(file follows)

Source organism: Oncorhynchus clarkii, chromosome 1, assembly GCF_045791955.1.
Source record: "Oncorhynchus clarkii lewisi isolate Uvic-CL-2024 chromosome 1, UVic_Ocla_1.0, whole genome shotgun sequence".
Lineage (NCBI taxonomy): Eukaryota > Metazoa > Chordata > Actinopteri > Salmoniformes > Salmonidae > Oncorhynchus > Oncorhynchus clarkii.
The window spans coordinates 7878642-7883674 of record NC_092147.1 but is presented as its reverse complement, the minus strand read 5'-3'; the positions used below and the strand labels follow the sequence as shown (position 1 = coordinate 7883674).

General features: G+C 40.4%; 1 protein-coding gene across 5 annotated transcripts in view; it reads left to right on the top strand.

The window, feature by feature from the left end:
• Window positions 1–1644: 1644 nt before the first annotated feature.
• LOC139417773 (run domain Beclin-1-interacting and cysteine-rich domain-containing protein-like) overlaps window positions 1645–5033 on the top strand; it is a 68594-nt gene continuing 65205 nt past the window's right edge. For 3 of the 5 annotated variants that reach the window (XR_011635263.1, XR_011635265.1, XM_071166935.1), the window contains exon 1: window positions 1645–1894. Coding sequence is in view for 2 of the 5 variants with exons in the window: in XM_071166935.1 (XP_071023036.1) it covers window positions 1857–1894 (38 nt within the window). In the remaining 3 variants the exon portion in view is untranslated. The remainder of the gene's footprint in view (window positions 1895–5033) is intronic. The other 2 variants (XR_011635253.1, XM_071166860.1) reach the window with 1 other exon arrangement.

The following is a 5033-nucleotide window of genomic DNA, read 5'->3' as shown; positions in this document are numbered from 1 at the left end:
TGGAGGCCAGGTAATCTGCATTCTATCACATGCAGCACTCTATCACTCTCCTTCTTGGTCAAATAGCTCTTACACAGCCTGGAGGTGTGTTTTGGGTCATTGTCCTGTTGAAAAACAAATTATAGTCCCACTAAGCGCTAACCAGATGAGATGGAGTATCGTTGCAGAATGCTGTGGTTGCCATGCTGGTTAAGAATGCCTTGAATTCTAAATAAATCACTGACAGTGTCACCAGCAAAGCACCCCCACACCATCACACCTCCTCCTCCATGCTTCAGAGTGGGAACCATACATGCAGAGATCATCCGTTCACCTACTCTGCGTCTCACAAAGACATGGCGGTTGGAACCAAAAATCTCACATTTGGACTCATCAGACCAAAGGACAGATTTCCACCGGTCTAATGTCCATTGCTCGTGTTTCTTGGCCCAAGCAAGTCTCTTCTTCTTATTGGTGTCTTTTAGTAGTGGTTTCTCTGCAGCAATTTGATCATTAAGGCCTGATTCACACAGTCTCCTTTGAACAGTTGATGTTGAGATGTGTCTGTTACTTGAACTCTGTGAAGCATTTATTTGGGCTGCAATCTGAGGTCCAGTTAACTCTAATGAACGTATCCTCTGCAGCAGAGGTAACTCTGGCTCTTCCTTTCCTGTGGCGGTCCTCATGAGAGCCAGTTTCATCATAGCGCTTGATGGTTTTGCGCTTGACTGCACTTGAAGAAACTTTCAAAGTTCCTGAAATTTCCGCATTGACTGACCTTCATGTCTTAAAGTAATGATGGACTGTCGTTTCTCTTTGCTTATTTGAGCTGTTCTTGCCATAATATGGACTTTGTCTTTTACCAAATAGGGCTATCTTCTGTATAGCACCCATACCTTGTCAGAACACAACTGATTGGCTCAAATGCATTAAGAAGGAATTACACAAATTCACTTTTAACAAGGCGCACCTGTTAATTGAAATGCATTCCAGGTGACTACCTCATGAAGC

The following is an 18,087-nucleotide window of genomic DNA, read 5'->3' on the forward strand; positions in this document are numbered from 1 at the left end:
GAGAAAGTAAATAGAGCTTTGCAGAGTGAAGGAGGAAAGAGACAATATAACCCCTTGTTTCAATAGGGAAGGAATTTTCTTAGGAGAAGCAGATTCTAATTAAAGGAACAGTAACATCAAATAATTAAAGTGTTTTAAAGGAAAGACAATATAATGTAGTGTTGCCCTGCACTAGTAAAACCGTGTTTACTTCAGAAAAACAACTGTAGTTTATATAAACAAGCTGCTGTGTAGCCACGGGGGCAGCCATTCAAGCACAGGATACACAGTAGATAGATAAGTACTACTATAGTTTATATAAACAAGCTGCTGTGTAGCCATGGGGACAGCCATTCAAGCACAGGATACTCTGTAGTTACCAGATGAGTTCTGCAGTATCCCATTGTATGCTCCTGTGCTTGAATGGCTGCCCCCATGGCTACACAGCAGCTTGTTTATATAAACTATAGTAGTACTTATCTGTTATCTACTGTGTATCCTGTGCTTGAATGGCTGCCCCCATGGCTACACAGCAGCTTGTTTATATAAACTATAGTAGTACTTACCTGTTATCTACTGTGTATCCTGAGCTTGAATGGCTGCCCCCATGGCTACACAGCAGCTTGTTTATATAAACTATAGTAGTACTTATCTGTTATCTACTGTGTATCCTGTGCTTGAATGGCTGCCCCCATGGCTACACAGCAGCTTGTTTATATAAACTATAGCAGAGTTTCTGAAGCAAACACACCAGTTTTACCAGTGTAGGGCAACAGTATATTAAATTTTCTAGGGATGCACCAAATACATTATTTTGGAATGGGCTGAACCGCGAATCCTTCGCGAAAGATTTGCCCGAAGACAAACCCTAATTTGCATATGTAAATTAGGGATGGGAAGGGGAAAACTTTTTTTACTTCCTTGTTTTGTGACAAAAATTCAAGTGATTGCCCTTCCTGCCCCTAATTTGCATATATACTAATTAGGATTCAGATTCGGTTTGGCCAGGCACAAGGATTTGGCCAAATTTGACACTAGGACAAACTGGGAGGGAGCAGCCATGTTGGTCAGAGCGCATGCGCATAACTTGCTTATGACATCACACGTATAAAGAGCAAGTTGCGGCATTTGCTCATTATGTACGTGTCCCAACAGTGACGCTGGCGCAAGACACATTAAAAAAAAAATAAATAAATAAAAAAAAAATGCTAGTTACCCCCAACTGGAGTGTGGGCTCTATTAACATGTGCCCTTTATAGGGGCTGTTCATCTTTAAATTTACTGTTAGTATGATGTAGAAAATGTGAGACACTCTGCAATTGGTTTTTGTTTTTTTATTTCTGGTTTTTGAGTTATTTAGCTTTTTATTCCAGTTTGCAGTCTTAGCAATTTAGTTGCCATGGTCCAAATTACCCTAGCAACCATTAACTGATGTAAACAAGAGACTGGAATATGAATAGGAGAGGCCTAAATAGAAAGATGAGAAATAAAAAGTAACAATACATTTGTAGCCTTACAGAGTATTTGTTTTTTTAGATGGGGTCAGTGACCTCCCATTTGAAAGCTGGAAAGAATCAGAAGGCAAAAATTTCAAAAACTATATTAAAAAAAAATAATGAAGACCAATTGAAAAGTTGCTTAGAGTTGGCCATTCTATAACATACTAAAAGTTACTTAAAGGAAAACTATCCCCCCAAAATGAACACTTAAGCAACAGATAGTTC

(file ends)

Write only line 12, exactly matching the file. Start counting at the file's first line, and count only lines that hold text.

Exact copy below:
GAGAAAGTAAATAGAGCTTTGCAGAGTGAAGGAGGAAAGAGACAATATAACCCCTTGTTTCAATAGGGAAGGAATTTTCTTAGGAGAAGCAGATTCTAATTAAAGGAACAGTAACATCAAATAATTAAAGTGTTTTAAAGGAAAGACAATATAATGTAGTGTTGCCCTGCACTAGTAAAACCGTGTTTACTTCAGAAAAACAACTGTAGTTTATATAAACAAGCTGCTGTGTAGCCACGGGGGCAGCCATTCAAGCACAGGATACACAGTAGATAGATAAGTACTACTATAGTTTATATAAACAAGCTGCTGTGTAGCCATGGGGACAGCCATTCAAGCACAGGATACTCTGTAGTTACCAGATGAGTTCTGCAGTATCCCATTGTATGCTCCTGTGCTTGAATGGCTGCCCCCATGGCTACACAGCAGCTTGTTTATATAAACTATAGTAGTACTTATCTGTTATCTACTGTGTATCCTGTGCTTGAATGGCTGCCCCCATGGCTACACAGCAGCTTGTTTATATAAACTATAGTAGTACTTACCTGTTATCTACTGTGTATCCTGAGCTTGAATGGCTGCCCCCATGGCTACACAGCAGCTTGTTTATATAAACTATAGTAGTACTTATCTGTTATCTACTGTGTATCCTGTGCTTGAATGGCTGCCCCCATGGCTACACAGCAGCTTGTTTATATAAACTATAGCAGAGTTTCTGAAGCAAACACACCAGTTTTACCAGTGTAGGGCAACAGTATATTAAATTTTCTAGGGATGCACCAAATACATTATTTTGGAATGGGCTGAACCGCGAATCCTTCGCGAAAGATTTGCCCGAAGACAAACCCTAATTTGCATATGTAAATTAGGGATGGGAAGGGGAAAACTTTTTTTACTTCCTTGTTTTGTGACAAAAATTCAAGTGATTGCCCTTCCTGCCCCTAATTTGCATATATACTAATTAGGATTCAGATTCGGTTTGGCCAGGCACAAGGATTTGGCCAAATTTGACACTAGGACAAACTGGGAGGGAGCAGCCATGTTGGTCAGAGCGCATGCGCATAACTTGCTTATGACATCACACGTATAAAGAGCAAGTTGCGGCATTTGCTCATTATGTACGTGTCCCAACAGTGACGCTGGCGCAAGACACATTAAAAAAAAAATAAATAAATAAAAAAAAAATGCTAGTTACCCCCAACTGGAGTGTGGGCTCTATTAACATGTGCCCTTTATAGGGGCTGTTCATCTTTAAATTTACTGTTAGTATGATGTAGAAAATGTGAGACACTCTGCAATTGGTTTTTGTTTTTTTATTTCTGGTTTTTGAGTTATTTAGCTTTTTATTCCAGTTTGCAGTCTTAGCAATTTAGTTGCCATGGTCCAAATTACCCTAGCAACCATTAACTGATGTAAACAAGAGACTGGAATATGAATAGGAGAGGCCTAAATAGAAAGATGAGAAATAAAAAGTAACAATACATTTGTAGCCTTACAGAGTATTTGTTTTTTTAGATGGGGTCAGTGACCTCCCATTTGAAAGCTGGAAAGAATCAGAAGGCAAAAATTTCAAAAACTATATTAAAAAAAAATAATGAAGACCAATTGAAAAGTTGCTTAGAGTTGGCCATTCTATAACATACTAAAAGTTACTTAAAGGAAAACTATCCCCCCAAAATGAACACTTAAGCAACAGATAGTTC